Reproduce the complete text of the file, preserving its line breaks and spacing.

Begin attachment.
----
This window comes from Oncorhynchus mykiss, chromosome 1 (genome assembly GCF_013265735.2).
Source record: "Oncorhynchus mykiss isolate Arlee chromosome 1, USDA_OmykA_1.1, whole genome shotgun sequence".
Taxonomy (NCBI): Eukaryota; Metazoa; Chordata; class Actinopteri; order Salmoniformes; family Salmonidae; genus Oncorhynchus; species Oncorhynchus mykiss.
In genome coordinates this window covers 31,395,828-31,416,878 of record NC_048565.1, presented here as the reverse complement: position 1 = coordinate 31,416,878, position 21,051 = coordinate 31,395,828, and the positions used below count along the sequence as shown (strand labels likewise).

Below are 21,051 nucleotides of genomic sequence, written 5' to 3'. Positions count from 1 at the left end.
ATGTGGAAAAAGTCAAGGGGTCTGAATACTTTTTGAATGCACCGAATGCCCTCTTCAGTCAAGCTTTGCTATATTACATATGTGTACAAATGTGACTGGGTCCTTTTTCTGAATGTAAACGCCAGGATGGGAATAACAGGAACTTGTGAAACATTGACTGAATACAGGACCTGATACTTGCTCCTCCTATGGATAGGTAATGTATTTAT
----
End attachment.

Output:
This window comes from Oncorhynchus mykiss, chromosome 1 (genome assembly GCF_013265735.2).
Source record: "Oncorhynchus mykiss isolate Arlee chromosome 1, USDA_OmykA_1.1, whole genome shotgun sequence".
Taxonomy (NCBI): Eukaryota; Metazoa; Chordata; class Actinopteri; order Salmoniformes; family Salmonidae; genus Oncorhynchus; species Oncorhynchus mykiss.
In genome coordinates this window covers 31,395,828-31,416,878 of record NC_048565.1, presented here as the reverse complement: position 1 = coordinate 31,416,878, position 21,051 = coordinate 31,395,828, and the positions used below count along the sequence as shown (strand labels likewise).

Below are 21,051 nucleotides of genomic sequence, written 5' to 3'. Positions count from 1 at the left end.
ATGTGGAAAAAGTCAAGGGGTCTGAATACTTTTTGAATGCACCGAATGCCCTCTTCAGTCAAGCTTTGCTATATTACATATGTGTACAAATGTGACTGGGTCCTTTTTCTGAATGTAAACGCCAGGATGGGAATAACAGGAACTTGTGAAACATTGACTGAATACAGGACCTGATACTTGCTCCTCCTATGGATAGGTAATGTATTTAT